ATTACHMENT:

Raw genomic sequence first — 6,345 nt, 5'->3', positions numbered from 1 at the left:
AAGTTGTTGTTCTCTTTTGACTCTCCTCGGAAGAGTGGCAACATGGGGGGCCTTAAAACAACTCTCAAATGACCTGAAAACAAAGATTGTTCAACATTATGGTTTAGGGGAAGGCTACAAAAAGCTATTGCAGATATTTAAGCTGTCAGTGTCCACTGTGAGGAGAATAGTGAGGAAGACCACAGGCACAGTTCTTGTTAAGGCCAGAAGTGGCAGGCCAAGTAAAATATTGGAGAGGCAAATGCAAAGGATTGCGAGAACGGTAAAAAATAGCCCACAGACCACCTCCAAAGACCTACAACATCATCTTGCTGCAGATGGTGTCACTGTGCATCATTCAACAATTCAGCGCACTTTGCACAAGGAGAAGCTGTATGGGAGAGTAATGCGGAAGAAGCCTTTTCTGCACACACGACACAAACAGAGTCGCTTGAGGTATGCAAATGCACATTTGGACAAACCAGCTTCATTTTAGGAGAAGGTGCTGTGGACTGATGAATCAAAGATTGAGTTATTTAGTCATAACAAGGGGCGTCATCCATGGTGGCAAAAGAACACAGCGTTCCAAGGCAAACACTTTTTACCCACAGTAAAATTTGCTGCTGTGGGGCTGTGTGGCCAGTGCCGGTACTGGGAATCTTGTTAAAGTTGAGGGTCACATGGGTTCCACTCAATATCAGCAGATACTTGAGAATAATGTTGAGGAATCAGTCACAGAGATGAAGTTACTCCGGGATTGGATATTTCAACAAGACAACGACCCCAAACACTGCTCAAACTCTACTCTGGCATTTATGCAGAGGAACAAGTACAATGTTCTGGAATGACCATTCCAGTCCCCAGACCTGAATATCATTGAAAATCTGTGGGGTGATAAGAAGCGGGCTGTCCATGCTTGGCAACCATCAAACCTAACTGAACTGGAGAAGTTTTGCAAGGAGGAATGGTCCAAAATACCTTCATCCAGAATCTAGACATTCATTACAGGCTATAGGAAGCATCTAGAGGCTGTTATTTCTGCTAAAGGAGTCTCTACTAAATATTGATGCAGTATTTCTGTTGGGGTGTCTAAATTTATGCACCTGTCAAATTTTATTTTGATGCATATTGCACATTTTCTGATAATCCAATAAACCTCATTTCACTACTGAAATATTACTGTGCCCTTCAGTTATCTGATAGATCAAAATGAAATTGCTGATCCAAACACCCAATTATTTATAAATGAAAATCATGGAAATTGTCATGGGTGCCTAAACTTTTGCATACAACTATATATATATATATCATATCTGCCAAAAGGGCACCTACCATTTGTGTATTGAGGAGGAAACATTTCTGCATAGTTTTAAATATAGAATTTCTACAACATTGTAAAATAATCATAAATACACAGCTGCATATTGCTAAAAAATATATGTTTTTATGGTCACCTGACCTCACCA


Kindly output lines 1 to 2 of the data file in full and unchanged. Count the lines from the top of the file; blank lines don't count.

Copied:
Raw genomic sequence first — 6,345 nt, 5'->3', positions numbered from 1 at the left:
AAGTTGTTGTTCTCTTTTGACTCTCCTCGGAAGAGTGGCAACATGGGGGGCCTTAAAACAACTCTCAAATGACCTGAAAACAAAGATTGTTCAACATTATGGTTTAGGGGAAGGCTACAAAAAGCTATTGCAGATATTTAAGCTGTCAGTGTCCACTGTGAGGAGAATAGTGAGGAAGACCACAGGCACAGTTCTTGTTAAGGCCAGAAGTGGCAGGCCAAGTAAAATATTGGAGAGGCAAATGCAAAGGATTGCGAGAACGGTAAAAAATAGCCCACAGACCACCTCCAAAGACCTACAACATCATCTTGCTGCAGATGGTGTCACTGTGCATCATTCAACAATTCAGCGCACTTTGCACAAGGAGAAGCTGTATGGGAGAGTAATGCGGAAGAAGCCTTTTCTGCACACACGACACAAACAGAGTCGCTTGAGGTATGCAAATGCACATTTGGACAAACCAGCTTCATTTTAGGAGAAGGTGCTGTGGACTGATGAATCAAAGATTGAGTTATTTAGTCATAACAAGGGGCGTCATCCATGGTGGCAAAAGAACACAGCGTTCCAAGGCAAACACTTTTTACCCACAGTAAAATTTGCTGCTGTGGGGCTGTGTGGCCAGTGCCGGTACTGGGAATCTTGTTAAAGTTGAGGGTCACATGGGTTCCACTCAATATCAGCAGATACTTGAGAATAATGTTGAGGAATCAGTCACAGAGATGAAGTTACTCCGGGATTGGATATTTCAACAAGACAACGACCCCAAACACTGCTCAAACTCTACTCTGGCATTTATGCAGAGGAACAAGTACAATGTTCTGGAATGACCATTCCAGTCCCCAGACCTGAATATCATTGAAAATCTGTGGGGTGATAAGAAGCGGGCTGTCCATGCTTGGCAACCATCAAACCTAACTGAACTGGAGAAGTTTTGCAAGGAGGAATGGTCCAAAATACCTTCATCCAGAATCTAGACATTCATTACAGGCTATAGGAAGCATCTAGAGGCTGTTATTTCTGCTAAAGGAGTCTCTACTAAATATTGATGCAGTATTTCTGTTGGGGTGTCTAAATTTATGCACCTGTCAAATTTTATTTTGATGCATATTGCACATTTTCTGATAATCCAATAAACCTCATTTCACTACTGAAATATTACTGTGCCCTTCAGTTATCTGATAGATCAAAATGAAATTGCTGATCCAAACACCCAATTATTTATAAATGAAAATCATGGAAATTGTCATGGGTGCCTAAACTTTTGCATACAACTATATATATATATATCATATCTGCCAAAAGGGCACCTACCATTTGTGTATTGAGGAGGAAACATTTCTGCATAGTTTTAAATATAGAATTTCTACAACATTGTAAAATAATCATAAATACACAGCTGCATATTGCTAAAAAATATATGTTTTTATGGTCACCTGACCTCACCA